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Comfort Food

November 11

“Short days ago
We lived, felt dawn, saw sunset glow,
Loved and were loved”

~ from “In Flanders Fields”, John McCrae

Today, I learned about the veteran on our 10 dollar bill. Robert Metcalfe: what an extraordinary person and life!

It’s rainy and a bit dreary outside these days. Perfect weather for comfort food, which is what we have been reveling in.

Remember that polenta-topped chili I mentioned the other day? Here was the final product:

I made a (nearly) vegetarian chili. In the mix:

  • 2 stalks celery, diced
  • 2 carrots, diced
  • 1 onion, diced
  • 2 garlic cloves, minced
  • mushrooms, quartered (I used about 10)
  • 1 can diced tomatoes (I used the kind with no added salt)
  • 1 can red kidney beans (also with no added salt <– love the new PC Blue Menu choices)
  • frozen corn kernels, about 1 C
  • low-sodium chicken stock (hence the “nearly vegetarian” cuz I didn’t have vegetable stock) and water, enough to cover the veggies
  • I used the following spices: chili powder, red pepper flakes, ground cinnamon, and Montreal steak seasoning. Also a little bit of brown sugar (about 1 TB) to balance the acidity of the tomatoes. And salt and pepper.

 

Then I topped it with polenta croutons. I cubed the polenta I made the day before and toasted them in the toaster oven until crispy and just slightly golden. I’m in love with polenta and am already thinking of other recipes to use it in!

This morning, Len pampered me with grilled banana french toast:

YUM-O! 🙂 As far as comfort food breakfasts go, this one was pretty spectacular.

I’m still fighting that bleepin’ cold, so I concocted a Get-Better-Chicken-Noodle-Stoup. (“stoup” is what Rachel Ray calls a cross between soup and stew, and is what nearly all my soups end up being cuz I never add enough liquid)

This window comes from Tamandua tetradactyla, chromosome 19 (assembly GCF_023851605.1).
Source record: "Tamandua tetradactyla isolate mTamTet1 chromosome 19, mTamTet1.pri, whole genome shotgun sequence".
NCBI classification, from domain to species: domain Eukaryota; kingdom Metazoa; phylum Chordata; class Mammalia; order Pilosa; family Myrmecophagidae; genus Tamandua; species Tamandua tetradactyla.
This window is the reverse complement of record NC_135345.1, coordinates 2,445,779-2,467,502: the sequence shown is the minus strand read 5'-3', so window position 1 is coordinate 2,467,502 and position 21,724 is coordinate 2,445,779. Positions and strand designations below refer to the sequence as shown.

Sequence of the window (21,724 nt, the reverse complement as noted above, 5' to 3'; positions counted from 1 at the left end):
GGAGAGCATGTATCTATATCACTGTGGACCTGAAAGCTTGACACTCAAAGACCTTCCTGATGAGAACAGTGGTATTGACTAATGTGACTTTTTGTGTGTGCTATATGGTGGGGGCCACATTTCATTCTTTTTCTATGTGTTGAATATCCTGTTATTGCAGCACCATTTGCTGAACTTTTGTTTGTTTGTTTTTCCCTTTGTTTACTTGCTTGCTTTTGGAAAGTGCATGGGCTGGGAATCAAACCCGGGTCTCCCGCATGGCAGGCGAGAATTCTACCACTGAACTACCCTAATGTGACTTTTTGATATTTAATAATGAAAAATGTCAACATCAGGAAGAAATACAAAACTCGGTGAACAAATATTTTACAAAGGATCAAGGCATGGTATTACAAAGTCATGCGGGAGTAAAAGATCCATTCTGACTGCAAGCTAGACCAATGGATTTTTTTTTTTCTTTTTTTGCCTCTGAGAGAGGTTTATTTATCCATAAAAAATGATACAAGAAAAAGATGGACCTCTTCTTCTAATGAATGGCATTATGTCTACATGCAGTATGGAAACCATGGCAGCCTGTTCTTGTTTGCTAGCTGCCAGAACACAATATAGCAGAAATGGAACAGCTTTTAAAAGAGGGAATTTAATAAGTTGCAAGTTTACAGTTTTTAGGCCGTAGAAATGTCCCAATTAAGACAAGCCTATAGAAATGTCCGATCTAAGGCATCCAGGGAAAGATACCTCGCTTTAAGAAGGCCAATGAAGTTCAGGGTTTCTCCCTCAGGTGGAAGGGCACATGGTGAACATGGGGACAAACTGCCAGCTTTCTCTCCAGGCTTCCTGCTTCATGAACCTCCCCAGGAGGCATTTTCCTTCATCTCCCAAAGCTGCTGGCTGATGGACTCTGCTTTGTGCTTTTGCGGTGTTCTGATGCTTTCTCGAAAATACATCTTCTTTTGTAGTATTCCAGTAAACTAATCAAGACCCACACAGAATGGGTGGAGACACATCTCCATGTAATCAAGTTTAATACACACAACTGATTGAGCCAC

Get-Better-Chicken-Noodle-Stoup

  • 1 onion, diced
  • 2 stalks celery, diced
  • 2-3 carrots, diced

 

Saute the above in a large pot over med-high heat in some canola and/or olive oil. (I use a combination of both because the canola has a higher smoking point)

When veggies have softened a bit, add:

  • 2 cloves minced garlic
  • 1/2 tsp minced fresh ginger
  • 1/2 tsp dried thyme
  • 1/2 tsp dried oregano (or whatever herbs you like)

 

Saute until veggies start to brown a bit. At this point, add a couple splashes of water or stock; then, using a wooden spoon, scrape up all the brown bits off the bottom of the pan (adds so much more depth of flavour). Then add:

  • 2 C low-sodium chicken broth
  • 6 C water (or any combination to a total of 8 C liquid. Or use more liquid if you want a thinner broth-y soup rather than stoup)

 

Turn temperature to high. When it is boiling, add 1 C whatever pasta you have on hand. I used:

  • 3/4 C macaroni
  • 1/4 C whole wheat spaghetti, broken into shorter pieces (because I didn’t have enough macaroni)

Turn down temperature to med-high and stir occasionally for about 6-8 mins (more or less time depending on how soft you like your noodles — I like my noodles very soft). In the meantime, marinate your chicken:

  • 3-4 small chicken breasts, cut into bite-sized pieces
  • 2 tsp corn starch (this is important for a smoother, more tender texture to your chicken)
  • 3/4 tsp sugar
  • 1/2 tsp salt
  • 1 and 1/2 tsp canola oil
  • 3 tsp low-sodium soy sauce
  • a few drops of sesame oil
  • ground black pepper

 

(This is the basic marinade I use for all meat stir fries as well) Mix well, making sure all chicken pieces are evenly coated. Add to the stoup and stir in. Cook for a further 6 minutes or until chicken is done. Add one more optional ingredient:

  • 1 C frozen green peas

 

Then turn off heat and cover pot with lid. Let sit for a couple minutes until the green peas have warmed through.

Scoop into a bowl and top with some finely chopped green onion:

And let the warm comforty goodness warm you up!

 

Posted by on November 11, 2010 in Kitchen Adventures

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